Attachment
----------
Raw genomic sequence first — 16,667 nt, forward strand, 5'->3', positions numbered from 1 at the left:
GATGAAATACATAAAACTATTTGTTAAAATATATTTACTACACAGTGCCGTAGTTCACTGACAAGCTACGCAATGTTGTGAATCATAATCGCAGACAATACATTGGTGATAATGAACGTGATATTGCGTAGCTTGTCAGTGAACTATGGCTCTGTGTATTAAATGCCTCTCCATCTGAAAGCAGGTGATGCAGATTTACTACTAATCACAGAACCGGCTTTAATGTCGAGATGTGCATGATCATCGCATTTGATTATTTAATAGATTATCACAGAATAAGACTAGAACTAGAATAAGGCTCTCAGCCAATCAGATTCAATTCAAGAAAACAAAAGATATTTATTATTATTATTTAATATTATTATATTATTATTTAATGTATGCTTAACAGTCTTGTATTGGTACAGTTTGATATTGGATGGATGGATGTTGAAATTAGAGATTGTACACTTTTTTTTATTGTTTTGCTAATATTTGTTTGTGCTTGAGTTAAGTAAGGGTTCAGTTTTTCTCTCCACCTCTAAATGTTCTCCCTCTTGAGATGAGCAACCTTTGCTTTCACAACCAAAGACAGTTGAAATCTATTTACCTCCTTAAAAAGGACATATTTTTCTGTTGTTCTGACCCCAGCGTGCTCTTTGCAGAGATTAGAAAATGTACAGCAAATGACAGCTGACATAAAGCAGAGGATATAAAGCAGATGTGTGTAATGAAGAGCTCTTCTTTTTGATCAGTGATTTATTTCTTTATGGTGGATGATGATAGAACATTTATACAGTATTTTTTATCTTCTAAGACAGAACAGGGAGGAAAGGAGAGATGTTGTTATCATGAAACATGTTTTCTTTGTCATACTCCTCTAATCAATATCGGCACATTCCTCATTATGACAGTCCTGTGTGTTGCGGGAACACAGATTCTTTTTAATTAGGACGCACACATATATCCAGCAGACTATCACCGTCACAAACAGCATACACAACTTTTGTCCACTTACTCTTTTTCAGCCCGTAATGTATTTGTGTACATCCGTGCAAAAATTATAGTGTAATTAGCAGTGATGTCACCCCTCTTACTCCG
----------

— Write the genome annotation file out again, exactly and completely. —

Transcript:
Raw genomic sequence first — 16,667 nt, forward strand, 5'->3', positions numbered from 1 at the left:
GATGAAATACATAAAACTATTTGTTAAAATATATTTACTACACAGTGCCGTAGTTCACTGACAAGCTACGCAATGTTGTGAATCATAATCGCAGACAATACATTGGTGATAATGAACGTGATATTGCGTAGCTTGTCAGTGAACTATGGCTCTGTGTATTAAATGCCTCTCCATCTGAAAGCAGGTGATGCAGATTTACTACTAATCACAGAACCGGCTTTAATGTCGAGATGTGCATGATCATCGCATTTGATTATTTAATAGATTATCACAGAATAAGACTAGAACTAGAATAAGGCTCTCAGCCAATCAGATTCAATTCAAGAAAACAAAAGATATTTATTATTATTATTTAATATTATTATATTATTATTTAATGTATGCTTAACAGTCTTGTATTGGTACAGTTTGATATTGGATGGATGGATGTTGAAATTAGAGATTGTACACTTTTTTTTATTGTTTTGCTAATATTTGTTTGTGCTTGAGTTAAGTAAGGGTTCAGTTTTTCTCTCCACCTCTAAATGTTCTCCCTCTTGAGATGAGCAACCTTTGCTTTCACAACCAAAGACAGTTGAAATCTATTTACCTCCTTAAAAAGGACATATTTTTCTGTTGTTCTGACCCCAGCGTGCTCTTTGCAGAGATTAGAAAATGTACAGCAAATGACAGCTGACATAAAGCAGAGGATATAAAGCAGATGTGTGTAATGAAGAGCTCTTCTTTTTGATCAGTGATTTATTTCTTTATGGTGGATGATGATAGAACATTTATACAGTATTTTTTATCTTCTAAGACAGAACAGGGAGGAAAGGAGAGATGTTGTTATCATGAAACATGTTTTCTTTGTCATACTCCTCTAATCAATATCGGCACATTCCTCATTATGACAGTCCTGTGTGTTGCGGGAACACAGATTCTTTTTAATTAGGACGCACACATATATCCAGCAGACTATCACCGTCACAAACAGCATACACAACTTTTGTCCACTTACTCTTTTTCAGCCCGTAATGTATTTGTGTACATCCGTGCAAAAATTATAGTGTAATTAGCAGTGATGTCACCCCTCTTACTCCG